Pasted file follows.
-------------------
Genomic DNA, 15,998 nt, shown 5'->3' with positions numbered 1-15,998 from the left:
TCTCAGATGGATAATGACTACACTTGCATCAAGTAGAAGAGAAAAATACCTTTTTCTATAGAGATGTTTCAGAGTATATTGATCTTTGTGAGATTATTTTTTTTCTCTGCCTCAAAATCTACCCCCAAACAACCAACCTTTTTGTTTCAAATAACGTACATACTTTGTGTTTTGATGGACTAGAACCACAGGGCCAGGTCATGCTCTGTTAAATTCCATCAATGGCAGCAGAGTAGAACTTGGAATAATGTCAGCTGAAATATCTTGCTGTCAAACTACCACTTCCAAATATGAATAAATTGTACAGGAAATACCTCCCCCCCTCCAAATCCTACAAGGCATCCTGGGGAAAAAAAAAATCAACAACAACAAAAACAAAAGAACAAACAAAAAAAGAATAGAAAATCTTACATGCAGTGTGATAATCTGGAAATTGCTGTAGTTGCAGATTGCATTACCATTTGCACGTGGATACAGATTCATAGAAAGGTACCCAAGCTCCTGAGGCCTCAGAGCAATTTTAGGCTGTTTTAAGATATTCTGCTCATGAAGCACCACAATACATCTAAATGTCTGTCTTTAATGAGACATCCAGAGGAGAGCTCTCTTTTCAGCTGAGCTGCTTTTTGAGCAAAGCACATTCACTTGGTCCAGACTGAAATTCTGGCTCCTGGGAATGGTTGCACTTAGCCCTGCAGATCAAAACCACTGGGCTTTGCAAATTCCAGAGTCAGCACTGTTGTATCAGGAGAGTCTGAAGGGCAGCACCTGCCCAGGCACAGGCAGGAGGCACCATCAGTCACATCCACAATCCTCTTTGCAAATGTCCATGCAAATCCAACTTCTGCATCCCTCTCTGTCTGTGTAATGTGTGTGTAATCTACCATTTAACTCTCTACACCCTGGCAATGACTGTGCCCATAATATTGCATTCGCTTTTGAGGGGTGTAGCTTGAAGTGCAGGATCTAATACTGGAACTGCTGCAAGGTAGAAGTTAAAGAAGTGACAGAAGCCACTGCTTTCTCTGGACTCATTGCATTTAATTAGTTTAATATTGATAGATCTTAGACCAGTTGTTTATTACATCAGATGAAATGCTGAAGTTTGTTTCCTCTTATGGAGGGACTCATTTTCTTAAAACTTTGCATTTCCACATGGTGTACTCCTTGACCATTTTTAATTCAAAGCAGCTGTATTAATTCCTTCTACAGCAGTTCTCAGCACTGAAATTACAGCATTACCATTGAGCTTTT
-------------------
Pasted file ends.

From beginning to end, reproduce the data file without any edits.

Genomic DNA, 15,998 nt, shown 5'->3' with positions numbered 1-15,998 from the left:
TCTCAGATGGATAATGACTACACTTGCATCAAGTAGAAGAGAAAAATACCTTTTTCTATAGAGATGTTTCAGAGTATATTGATCTTTGTGAGATTATTTTTTTTCTCTGCCTCAAAATCTACCCCCAAACAACCAACCTTTTTGTTTCAAATAACGTACATACTTTGTGTTTTGATGGACTAGAACCACAGGGCCAGGTCATGCTCTGTTAAATTCCATCAATGGCAGCAGAGTAGAACTTGGAATAATGTCAGCTGAAATATCTTGCTGTCAAACTACCACTTCCAAATATGAATAAATTGTACAGGAAATACCTCCCCCCCTCCAAATCCTACAAGGCATCCTGGGGAAAAAAAAAATCAACAACAACAAAAACAAAAGAACAAACAAAAAAAGAATAGAAAATCTTACATGCAGTGTGATAATCTGGAAATTGCTGTAGTTGCAGATTGCATTACCATTTGCACGTGGATACAGATTCATAGAAAGGTACCCAAGCTCCTGAGGCCTCAGAGCAATTTTAGGCTGTTTTAAGATATTCTGCTCATGAAGCACCACAATACATCTAAATGTCTGTCTTTAATGAGACATCCAGAGGAGAGCTCTCTTTTCAGCTGAGCTGCTTTTTGAGCAAAGCACATTCACTTGGTCCAGACTGAAATTCTGGCTCCTGGGAATGGTTGCACTTAGCCCTGCAGATCAAAACCACTGGGCTTTGCAAATTCCAGAGTCAGCACTGTTGTATCAGGAGAGTCTGAAGGGCAGCACCTGCCCAGGCACAGGCAGGAGGCACCATCAGTCACATCCACAATCCTCTTTGCAAATGTCCATGCAAATCCAACTTCTGCATCCCTCTCTGTCTGTGTAATGTGTGTGTAATCTACCATTTAACTCTCTACACCCTGGCAATGACTGTGCCCATAATATTGCATTCGCTTTTGAGGGGTGTAGCTTGAAGTGCAGGATCTAATACTGGAACTGCTGCAAGGTAGAAGTTAAAGAAGTGACAGAAGCCACTGCTTTCTCTGGACTCATTGCATTTAATTAGTTTAATATTGATAGATCTTAGACCAGTTGTTTATTACATCAGATGAAATGCTGAAGTTTGTTTCCTCTTATGGAGGGACTCATTTTCTTAAAACTTTGCATTTCCACATGGTGTACTCCTTGACCATTTTTAATTCAAAGCAGCTGTATTAATTCCTTCTACAGCAGTTCTCAGCACTGAAATTACAGCATTACCATTGAGCTTTT